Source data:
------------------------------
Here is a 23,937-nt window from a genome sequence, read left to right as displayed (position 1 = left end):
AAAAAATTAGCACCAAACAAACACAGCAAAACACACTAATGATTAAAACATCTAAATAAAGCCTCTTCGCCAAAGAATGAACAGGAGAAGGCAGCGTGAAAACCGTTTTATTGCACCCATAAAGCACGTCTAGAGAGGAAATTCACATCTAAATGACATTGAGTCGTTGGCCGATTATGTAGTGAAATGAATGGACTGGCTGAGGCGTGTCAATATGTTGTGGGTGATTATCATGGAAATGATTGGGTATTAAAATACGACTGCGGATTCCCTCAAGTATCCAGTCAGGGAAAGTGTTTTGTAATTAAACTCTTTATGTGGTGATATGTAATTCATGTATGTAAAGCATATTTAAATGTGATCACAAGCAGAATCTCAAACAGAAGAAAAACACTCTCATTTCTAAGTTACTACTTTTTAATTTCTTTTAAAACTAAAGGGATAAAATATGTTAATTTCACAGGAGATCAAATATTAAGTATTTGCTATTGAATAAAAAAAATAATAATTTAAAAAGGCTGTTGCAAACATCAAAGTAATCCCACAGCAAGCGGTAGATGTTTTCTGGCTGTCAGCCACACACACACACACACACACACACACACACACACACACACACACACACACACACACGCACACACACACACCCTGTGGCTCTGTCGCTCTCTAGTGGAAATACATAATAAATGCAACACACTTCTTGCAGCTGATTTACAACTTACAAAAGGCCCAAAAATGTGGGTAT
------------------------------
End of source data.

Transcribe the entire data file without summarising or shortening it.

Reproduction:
Here is a 23,937-nt window from a genome sequence, read left to right as displayed (position 1 = left end):
AAAAAATTAGCACCAAACAAACACAGCAAAACACACTAATGATTAAAACATCTAAATAAAGCCTCTTCGCCAAAGAATGAACAGGAGAAGGCAGCGTGAAAACCGTTTTATTGCACCCATAAAGCACGTCTAGAGAGGAAATTCACATCTAAATGACATTGAGTCGTTGGCCGATTATGTAGTGAAATGAATGGACTGGCTGAGGCGTGTCAATATGTTGTGGGTGATTATCATGGAAATGATTGGGTATTAAAATACGACTGCGGATTCCCTCAAGTATCCAGTCAGGGAAAGTGTTTTGTAATTAAACTCTTTATGTGGTGATATGTAATTCATGTATGTAAAGCATATTTAAATGTGATCACAAGCAGAATCTCAAACAGAAGAAAAACACTCTCATTTCTAAGTTACTACTTTTTAATTTCTTTTAAAACTAAAGGGATAAAATATGTTAATTTCACAGGAGATCAAATATTAAGTATTTGCTATTGAATAAAAAAAATAATAATTTAAAAAGGCTGTTGCAAACATCAAAGTAATCCCACAGCAAGCGGTAGATGTTTTCTGGCTGTCAGCCACACACACACACACACACACACACACACACACACACACACACACACACACACACACGCACACACACACACCCTGTGGCTCTGTCGCTCTCTAGTGGAAATACATAATAAATGCAACACACTTCTTGCAGCTGATTTACAACTTACAAAAGGCCCAAAAATGTGGGTAT